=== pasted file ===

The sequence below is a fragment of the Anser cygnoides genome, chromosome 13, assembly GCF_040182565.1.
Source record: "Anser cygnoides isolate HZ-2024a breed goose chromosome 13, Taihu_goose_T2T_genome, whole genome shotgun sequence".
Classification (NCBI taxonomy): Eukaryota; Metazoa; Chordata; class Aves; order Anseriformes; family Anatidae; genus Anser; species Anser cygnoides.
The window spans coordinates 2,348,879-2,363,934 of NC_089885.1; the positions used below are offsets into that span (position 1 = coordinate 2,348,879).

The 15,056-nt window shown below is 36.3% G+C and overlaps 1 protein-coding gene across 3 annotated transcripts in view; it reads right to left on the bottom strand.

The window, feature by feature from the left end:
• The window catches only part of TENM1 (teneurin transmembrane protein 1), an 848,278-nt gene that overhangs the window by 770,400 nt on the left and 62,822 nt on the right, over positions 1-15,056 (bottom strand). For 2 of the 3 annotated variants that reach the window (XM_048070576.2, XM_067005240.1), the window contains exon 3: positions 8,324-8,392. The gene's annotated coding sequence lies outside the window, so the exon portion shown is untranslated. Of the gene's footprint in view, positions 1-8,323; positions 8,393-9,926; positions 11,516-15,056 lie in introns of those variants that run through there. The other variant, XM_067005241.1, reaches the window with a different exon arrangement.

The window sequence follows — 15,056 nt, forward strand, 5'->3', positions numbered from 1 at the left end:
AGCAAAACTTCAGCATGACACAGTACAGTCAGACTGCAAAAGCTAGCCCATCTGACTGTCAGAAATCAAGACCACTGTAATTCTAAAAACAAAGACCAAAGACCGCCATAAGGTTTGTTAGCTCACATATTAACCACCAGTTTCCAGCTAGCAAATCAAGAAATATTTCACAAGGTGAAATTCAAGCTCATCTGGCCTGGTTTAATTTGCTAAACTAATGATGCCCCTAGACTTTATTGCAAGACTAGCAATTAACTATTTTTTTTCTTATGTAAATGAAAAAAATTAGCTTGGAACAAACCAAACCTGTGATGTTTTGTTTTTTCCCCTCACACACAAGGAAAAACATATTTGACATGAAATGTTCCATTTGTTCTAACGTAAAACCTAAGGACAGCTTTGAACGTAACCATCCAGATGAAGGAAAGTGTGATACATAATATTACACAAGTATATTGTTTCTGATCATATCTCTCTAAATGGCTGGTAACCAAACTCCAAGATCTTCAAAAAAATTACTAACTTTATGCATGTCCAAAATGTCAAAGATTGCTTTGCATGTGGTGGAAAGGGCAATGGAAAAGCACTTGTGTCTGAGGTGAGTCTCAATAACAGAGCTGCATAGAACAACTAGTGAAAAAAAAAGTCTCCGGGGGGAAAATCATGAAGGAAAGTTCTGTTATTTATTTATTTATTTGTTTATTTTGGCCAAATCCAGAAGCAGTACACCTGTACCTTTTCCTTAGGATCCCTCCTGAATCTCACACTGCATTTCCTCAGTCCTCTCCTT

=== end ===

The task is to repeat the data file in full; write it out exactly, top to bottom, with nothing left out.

The sequence below is a fragment of the Anser cygnoides genome, chromosome 13, assembly GCF_040182565.1.
Source record: "Anser cygnoides isolate HZ-2024a breed goose chromosome 13, Taihu_goose_T2T_genome, whole genome shotgun sequence".
Classification (NCBI taxonomy): Eukaryota; Metazoa; Chordata; class Aves; order Anseriformes; family Anatidae; genus Anser; species Anser cygnoides.
The window spans coordinates 2,348,879-2,363,934 of NC_089885.1; the positions used below are offsets into that span (position 1 = coordinate 2,348,879).

The 15,056-nt window shown below is 36.3% G+C and overlaps 1 protein-coding gene across 3 annotated transcripts in view; it reads right to left on the bottom strand.

The window, feature by feature from the left end:
• The window catches only part of TENM1 (teneurin transmembrane protein 1), an 848,278-nt gene that overhangs the window by 770,400 nt on the left and 62,822 nt on the right, over positions 1-15,056 (bottom strand). For 2 of the 3 annotated variants that reach the window (XM_048070576.2, XM_067005240.1), the window contains exon 3: positions 8,324-8,392. The gene's annotated coding sequence lies outside the window, so the exon portion shown is untranslated. Of the gene's footprint in view, positions 1-8,323; positions 8,393-9,926; positions 11,516-15,056 lie in introns of those variants that run through there. The other variant, XM_067005241.1, reaches the window with a different exon arrangement.

The window sequence follows — 15,056 nt, forward strand, 5'->3', positions numbered from 1 at the left end:
AGCAAAACTTCAGCATGACACAGTACAGTCAGACTGCAAAAGCTAGCCCATCTGACTGTCAGAAATCAAGACCACTGTAATTCTAAAAACAAAGACCAAAGACCGCCATAAGGTTTGTTAGCTCACATATTAACCACCAGTTTCCAGCTAGCAAATCAAGAAATATTTCACAAGGTGAAATTCAAGCTCATCTGGCCTGGTTTAATTTGCTAAACTAATGATGCCCCTAGACTTTATTGCAAGACTAGCAATTAACTATTTTTTTTCTTATGTAAATGAAAAAAATTAGCTTGGAACAAACCAAACCTGTGATGTTTTGTTTTTTCCCCTCACACACAAGGAAAAACATATTTGACATGAAATGTTCCATTTGTTCTAACGTAAAACCTAAGGACAGCTTTGAACGTAACCATCCAGATGAAGGAAAGTGTGATACATAATATTACACAAGTATATTGTTTCTGATCATATCTCTCTAAATGGCTGGTAACCAAACTCCAAGATCTTCAAAAAAATTACTAACTTTATGCATGTCCAAAATGTCAAAGATTGCTTTGCATGTGGTGGAAAGGGCAATGGAAAAGCACTTGTGTCTGAGGTGAGTCTCAATAACAGAGCTGCATAGAACAACTAGTGAAAAAAAAAGTCTCCGGGGGGAAAATCATGAAGGAAAGTTCTGTTATTTATTTATTTATTTGTTTATTTTGGCCAAATCCAGAAGCAGTACACCTGTACCTTTTCCTTAGGATCCCTCCTGAATCTCACACTGCATTTCCTCAGTCCTCTCCTT